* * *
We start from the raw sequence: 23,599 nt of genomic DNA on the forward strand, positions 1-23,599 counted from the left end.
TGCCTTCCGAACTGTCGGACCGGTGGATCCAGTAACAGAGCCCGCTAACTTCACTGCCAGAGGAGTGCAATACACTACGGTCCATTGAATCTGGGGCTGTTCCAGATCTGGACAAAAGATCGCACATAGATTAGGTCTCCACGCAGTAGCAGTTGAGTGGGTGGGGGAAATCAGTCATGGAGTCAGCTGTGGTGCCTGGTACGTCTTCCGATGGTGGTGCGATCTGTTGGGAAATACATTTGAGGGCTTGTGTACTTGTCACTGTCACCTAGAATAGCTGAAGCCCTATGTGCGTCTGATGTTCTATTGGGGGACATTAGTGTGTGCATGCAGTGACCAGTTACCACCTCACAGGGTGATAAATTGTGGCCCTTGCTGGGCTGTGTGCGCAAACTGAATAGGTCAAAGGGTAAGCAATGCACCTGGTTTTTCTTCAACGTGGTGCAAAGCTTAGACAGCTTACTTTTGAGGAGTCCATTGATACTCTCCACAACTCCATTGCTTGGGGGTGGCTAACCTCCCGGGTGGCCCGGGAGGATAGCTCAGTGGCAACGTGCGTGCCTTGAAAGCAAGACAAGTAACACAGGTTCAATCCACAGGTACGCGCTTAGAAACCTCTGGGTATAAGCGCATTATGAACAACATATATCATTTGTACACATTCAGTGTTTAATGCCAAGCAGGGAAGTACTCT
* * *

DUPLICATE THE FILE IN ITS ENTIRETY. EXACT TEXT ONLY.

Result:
We start from the raw sequence: 23,599 nt of genomic DNA on the forward strand, positions 1-23,599 counted from the left end.
TGCCTTCCGAACTGTCGGACCGGTGGATCCAGTAACAGAGCCCGCTAACTTCACTGCCAGAGGAGTGCAATACACTACGGTCCATTGAATCTGGGGCTGTTCCAGATCTGGACAAAAGATCGCACATAGATTAGGTCTCCACGCAGTAGCAGTTGAGTGGGTGGGGGAAATCAGTCATGGAGTCAGCTGTGGTGCCTGGTACGTCTTCCGATGGTGGTGCGATCTGTTGGGAAATACATTTGAGGGCTTGTGTACTTGTCACTGTCACCTAGAATAGCTGAAGCCCTATGTGCGTCTGATGTTCTATTGGGGGACATTAGTGTGTGCATGCAGTGACCAGTTACCACCTCACAGGGTGATAAATTGTGGCCCTTGCTGGGCTGTGTGCGCAAACTGAATAGGTCAAAGGGTAAGCAATGCACCTGGTTTTTCTTCAACGTGGTGCAAAGCTTAGACAGCTTACTTTTGAGGAGTCCATTGATACTCTCCACAACTCCATTGCTTGGGGGTGGCTAACCTCCCGGGTGGCCCGGGAGGATAGCTCAGTGGCAACGTGCGTGCCTTGAAAGCAAGACAAGTAACACAGGTTCAATCCACAGGTACGCGCTTAGAAACCTCTGGGTATAAGCGCATTATGAACAACATATATCATTTGTACACATTCAGTGTTTAATGCCAAGCAGGGAAGTACTCT